Stargazing

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I feel like I’ve finally hit my stride here at SVU. I’ve found the perfect balance of work and play, and it feels awesome. Last semester, I’ll admit, I didn’t find my groove as well as I’d hoped. It was either work all day or play all day. Mostly work. And honestly, it wasn’t too beneficial. But I’ve found the perfect balance this semester. It’s kind of ironic, considering last semester I was taking only 15 credits, and this semester I’m taking 20 credits. You’d think I’d be stuck inside studying all day, and while that’s the case at times (like today… studying for an America & the Enlightenment midterm), it’s been pretty great.

Last night, after some plans fell through and I had just settled down to making notecards while watching the latest episode of Bones (David Boreanaz and John Francis Daley anyone?) when I got a text message from a friend. It was rather cryptic: “Grab a blanket and maybe a pillow and meet me in front of Main.” I was pretty confused, asking, “Right now?” I got an immediate response, “Yup. Meet ya there.”

We met up with another friend and went on an adventure to find a spot to stargaze. Somehow, although we all know BV while driving, none of us can find our way around on foot. It took like 45 minutes to find Laurel Park, but it was worth it. The moon was just between two mountains, and sky was surprisingly clear. All day it had been rather cloudy, which was quite a bummer, but it cleared up nicely later in the afternoon. I had spent a few hours sitting on the front porch of Main Hall watching the clouds move across the sky, chatting amiably about everything and anything, waving to professors as they passed.

The view was beautiful, and the air was warm. The sun began burning through the clouds, painting them with pale peach and pink against a soft blue sky. My favorite kind of clouds! We nicknamed them the ‘celestial clouds’ – that’s what happens when you have 3 English majors cloud-watching. Strange names are composed for the clouds that have shafts of sunlight streaming through them. We watched and listened as the 4 o’clock train passed through BV, just enjoying the beautiful weather.

Anywho – the night sky was suprisingly clear after the cloudy day. We curled up with blankets and sat chatting in the middle of the softball field for a few hours, telling stupid jokes and silly stories, poking fun at one another. The stars are one thing I love about the Shenandoah Valley and the Blue Ridge Mountains – the stars are so ridiculously bright and the sky so broad and unobstructed. We mistook stars for satellites, and made corny jokes about pretending air planes were shooting stars and making wishes. It was pretty brilliant, honestly. I had a great time.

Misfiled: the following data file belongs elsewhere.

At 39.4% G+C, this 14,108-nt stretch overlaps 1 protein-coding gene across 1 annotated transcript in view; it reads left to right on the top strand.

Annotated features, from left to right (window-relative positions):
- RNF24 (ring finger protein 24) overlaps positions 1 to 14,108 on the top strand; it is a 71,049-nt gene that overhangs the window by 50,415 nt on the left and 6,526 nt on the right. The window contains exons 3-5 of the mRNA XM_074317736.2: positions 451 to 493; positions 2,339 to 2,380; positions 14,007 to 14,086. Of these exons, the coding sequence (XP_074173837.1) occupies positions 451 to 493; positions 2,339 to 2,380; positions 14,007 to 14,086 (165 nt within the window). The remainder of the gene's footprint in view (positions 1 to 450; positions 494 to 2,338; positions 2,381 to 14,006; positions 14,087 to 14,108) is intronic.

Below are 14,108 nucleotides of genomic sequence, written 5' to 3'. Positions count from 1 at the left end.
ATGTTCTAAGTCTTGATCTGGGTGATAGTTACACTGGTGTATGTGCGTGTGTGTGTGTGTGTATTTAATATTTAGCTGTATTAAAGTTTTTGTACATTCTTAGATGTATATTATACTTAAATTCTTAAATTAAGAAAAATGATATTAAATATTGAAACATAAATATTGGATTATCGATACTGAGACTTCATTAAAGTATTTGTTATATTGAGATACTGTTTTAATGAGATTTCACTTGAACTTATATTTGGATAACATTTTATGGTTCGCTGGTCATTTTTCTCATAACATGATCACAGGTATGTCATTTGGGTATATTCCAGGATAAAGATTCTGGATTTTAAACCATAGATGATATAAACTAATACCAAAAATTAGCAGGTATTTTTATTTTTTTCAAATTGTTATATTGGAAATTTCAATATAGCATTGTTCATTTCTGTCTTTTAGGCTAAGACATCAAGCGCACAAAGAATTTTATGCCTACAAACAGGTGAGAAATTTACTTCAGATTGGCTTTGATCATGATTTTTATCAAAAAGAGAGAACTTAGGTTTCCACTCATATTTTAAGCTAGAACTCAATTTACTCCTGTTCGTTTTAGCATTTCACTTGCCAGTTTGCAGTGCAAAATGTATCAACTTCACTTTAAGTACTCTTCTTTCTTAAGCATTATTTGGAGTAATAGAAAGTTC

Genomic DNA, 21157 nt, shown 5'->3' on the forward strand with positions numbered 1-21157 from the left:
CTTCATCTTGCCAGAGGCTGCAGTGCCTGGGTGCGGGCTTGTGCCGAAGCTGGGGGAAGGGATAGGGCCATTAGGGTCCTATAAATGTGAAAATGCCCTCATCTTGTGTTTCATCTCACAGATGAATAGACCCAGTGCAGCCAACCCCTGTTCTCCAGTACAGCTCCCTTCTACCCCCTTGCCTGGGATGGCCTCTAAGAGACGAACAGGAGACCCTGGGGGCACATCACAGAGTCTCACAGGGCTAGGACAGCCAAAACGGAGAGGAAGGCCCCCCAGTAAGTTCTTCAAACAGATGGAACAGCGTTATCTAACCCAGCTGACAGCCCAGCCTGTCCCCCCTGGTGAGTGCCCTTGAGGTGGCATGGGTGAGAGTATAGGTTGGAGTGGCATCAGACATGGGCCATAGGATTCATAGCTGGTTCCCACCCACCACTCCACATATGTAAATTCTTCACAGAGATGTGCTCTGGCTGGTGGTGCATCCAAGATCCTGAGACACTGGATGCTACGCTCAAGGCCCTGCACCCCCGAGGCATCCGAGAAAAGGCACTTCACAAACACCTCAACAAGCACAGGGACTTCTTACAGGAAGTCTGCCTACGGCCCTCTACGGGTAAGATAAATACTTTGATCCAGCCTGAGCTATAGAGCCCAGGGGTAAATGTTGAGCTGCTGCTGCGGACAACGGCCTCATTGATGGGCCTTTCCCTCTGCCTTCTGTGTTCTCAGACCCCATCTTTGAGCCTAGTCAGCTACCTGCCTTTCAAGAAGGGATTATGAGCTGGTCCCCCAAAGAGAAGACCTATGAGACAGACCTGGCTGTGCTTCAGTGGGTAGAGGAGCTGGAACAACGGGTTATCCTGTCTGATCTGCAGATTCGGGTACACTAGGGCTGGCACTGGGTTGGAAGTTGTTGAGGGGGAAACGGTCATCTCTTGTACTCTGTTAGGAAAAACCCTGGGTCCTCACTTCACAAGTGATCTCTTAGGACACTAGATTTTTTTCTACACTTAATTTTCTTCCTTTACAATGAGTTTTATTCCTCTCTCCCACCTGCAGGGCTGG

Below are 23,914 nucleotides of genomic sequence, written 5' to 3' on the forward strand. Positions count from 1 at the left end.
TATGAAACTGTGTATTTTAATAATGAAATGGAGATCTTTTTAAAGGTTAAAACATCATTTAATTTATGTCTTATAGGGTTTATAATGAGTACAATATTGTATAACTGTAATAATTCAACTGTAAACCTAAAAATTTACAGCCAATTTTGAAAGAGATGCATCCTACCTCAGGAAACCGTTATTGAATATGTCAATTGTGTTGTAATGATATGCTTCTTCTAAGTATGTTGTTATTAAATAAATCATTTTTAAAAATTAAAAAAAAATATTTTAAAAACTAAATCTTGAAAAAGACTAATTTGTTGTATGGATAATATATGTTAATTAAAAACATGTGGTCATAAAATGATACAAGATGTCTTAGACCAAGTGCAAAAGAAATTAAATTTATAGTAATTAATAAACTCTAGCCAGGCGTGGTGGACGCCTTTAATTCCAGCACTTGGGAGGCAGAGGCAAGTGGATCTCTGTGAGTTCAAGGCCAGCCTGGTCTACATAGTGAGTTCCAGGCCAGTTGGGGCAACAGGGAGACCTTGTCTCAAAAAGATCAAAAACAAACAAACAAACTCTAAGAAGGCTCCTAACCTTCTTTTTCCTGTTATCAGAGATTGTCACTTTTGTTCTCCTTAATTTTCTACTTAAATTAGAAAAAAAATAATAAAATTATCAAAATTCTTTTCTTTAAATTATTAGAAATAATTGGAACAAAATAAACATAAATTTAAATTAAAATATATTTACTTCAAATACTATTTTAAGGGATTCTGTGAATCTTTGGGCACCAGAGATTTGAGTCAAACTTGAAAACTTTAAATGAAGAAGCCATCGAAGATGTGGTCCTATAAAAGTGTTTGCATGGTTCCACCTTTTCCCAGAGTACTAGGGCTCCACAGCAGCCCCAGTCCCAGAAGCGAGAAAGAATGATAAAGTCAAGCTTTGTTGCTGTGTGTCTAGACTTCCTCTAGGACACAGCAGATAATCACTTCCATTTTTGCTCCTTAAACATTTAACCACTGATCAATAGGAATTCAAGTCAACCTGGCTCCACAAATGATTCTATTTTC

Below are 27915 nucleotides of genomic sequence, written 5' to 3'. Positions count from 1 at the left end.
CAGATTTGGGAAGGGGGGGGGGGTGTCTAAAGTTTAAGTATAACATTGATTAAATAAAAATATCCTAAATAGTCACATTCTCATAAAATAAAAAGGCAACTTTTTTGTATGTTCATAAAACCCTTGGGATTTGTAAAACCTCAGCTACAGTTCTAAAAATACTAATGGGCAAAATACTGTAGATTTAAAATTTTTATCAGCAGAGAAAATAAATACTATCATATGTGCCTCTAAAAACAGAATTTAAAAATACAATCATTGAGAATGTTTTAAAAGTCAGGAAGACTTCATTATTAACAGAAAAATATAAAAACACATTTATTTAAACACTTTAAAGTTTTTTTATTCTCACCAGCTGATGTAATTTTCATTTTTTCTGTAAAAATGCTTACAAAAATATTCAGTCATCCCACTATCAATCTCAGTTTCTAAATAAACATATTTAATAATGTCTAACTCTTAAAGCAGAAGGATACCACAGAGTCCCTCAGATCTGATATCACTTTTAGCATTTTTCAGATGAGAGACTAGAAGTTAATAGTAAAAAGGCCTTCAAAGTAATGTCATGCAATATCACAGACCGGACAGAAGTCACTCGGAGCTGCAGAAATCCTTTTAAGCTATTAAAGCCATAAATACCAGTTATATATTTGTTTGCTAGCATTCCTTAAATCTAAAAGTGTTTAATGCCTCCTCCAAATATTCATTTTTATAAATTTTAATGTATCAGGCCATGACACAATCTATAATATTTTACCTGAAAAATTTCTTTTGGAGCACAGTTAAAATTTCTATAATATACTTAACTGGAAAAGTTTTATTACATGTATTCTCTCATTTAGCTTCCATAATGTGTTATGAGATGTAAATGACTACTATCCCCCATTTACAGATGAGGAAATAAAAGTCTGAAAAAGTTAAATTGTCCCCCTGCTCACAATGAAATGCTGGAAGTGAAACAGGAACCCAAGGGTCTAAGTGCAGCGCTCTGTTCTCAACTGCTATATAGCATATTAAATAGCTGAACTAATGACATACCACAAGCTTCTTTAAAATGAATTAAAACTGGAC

Stargazing is one of my favorite things in the world to do. It always gives me time to put things in perspective. Despite the vastness of the sky, I’m never intimidated or overwhelmed. When I have the chance to look up at the sky, trying to pick out clusters and constellations, I feel like everything falls into place peacefully for a few long moments. No worries, no chaos, just simple pleasure at the beautiful view. Looking at the night sky tells me everything is fine, that everything is okay. It’s like time stands still. I love that feeling.

After a while (we were getting chilly, and we have a tendency to get strong wind around these parts) we headed back to campus. We stopped by the Lofts, grabbed a laptop and the movie Invictus, popped some movie theatre popcorn and headed down to the Institute building. We stayed there for a few hours, laughing at how humorous Invictus is if you pay attention (seriously – Morgan Freeman is hilarious if you listen close enough, and who doesn’t like Matt Damon? We decided his general line is, “I don’t know what’s going on.”). We talked about country music and watched all the funny videos by Toby Keith, decided that Dierks Bentley looks decidedly meerkat-like and that  we all want to go to the Ukraine.

It was a pretty fun evening, all in all. I’m really loving the evenings like that. Spontaneous adventures with good friends are the best. Though it always makes it bittersweet to sit down and have to study the next day for a long while (taking a break from doing that now, actually). Hopefully we’ll have a little Sunday adventure-walk tomorrow!!

As I was cleaning up my desk in preparation to settle down and bury my nose in the books, I stumbled across my notebook of quotes and remembered how much I liked the one by Carl Sagan: “We are all made of starstuff.” Love it. :)

Have a great day ya’ll!

Meg

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